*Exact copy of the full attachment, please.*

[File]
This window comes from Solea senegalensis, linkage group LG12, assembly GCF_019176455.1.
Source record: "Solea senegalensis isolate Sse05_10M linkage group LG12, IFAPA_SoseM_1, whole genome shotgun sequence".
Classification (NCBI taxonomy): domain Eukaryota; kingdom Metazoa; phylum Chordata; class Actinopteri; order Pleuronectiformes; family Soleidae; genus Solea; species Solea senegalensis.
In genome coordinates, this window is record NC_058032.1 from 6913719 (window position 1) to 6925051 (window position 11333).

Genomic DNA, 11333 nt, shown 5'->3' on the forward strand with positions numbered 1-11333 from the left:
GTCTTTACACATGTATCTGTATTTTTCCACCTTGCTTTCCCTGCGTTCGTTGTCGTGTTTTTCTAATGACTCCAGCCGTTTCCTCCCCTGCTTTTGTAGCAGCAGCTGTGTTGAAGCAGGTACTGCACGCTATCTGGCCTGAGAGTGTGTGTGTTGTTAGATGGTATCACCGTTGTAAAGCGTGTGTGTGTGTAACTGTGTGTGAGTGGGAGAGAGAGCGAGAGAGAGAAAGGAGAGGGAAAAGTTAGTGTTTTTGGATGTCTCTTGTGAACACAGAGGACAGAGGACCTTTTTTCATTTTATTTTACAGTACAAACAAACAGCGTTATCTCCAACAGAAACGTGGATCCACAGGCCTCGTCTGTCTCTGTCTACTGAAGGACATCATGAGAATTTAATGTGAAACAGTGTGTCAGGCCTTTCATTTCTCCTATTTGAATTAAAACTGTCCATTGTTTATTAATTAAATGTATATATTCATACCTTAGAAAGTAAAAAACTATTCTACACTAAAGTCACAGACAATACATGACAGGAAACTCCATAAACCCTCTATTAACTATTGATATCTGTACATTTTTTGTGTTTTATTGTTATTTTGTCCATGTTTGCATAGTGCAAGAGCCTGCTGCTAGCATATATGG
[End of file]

This window comes from Solea senegalensis, linkage group LG12, assembly GCF_019176455.1.
Source record: "Solea senegalensis isolate Sse05_10M linkage group LG12, IFAPA_SoseM_1, whole genome shotgun sequence".
Classification (NCBI taxonomy): domain Eukaryota; kingdom Metazoa; phylum Chordata; class Actinopteri; order Pleuronectiformes; family Soleidae; genus Solea; species Solea senegalensis.
In genome coordinates, this window is record NC_058032.1 from 6913719 (window position 1) to 6925051 (window position 11333).

Genomic DNA, 11333 nt, shown 5'->3' on the forward strand with positions numbered 1-11333 from the left:
GTCTTTACACATGTATCTGTATTTTTCCACCTTGCTTTCCCTGCGTTCGTTGTCGTGTTTTTCTAATGACTCCAGCCGTTTCCTCCCCTGCTTTTGTAGCAGCAGCTGTGTTGAAGCAGGTACTGCACGCTATCTGGCCTGAGAGTGTGTGTGTTGTTAGATGGTATCACCGTTGTAAAGCGTGTGTGTGTGTAACTGTGTGTGAGTGGGAGAGAGAGCGAGAGAGAGAAAGGAGAGGGAAAAGTTAGTGTTTTTGGATGTCTCTTGTGAACACAGAGGACAGAGGACCTTTTTTCATTTTATTTTACAGTACAAACAAACAGCGTTATCTCCAACAGAAACGTGGATCCACAGGCCTCGTCTGTCTCTGTCTACTGAAGGACATCATGAGAATTTAATGTGAAACAGTGTGTCAGGCCTTTCATTTCTCCTATTTGAATTAAAACTGTCCATTGTTTATTAATTAAATGTATATATTCATACCTTAGAAAGTAAAAAACTATTCTACACTAAAGTCACAGACAATACATGACAGGAAACTCCATAAACCCTCTATTAACTATTGATATCTGTACATTTTTTGTGTTTTATTGTTATTTTGTCCATGTTTGCATAGTGCAAGAGCCTGCTGCTAGCATATATGG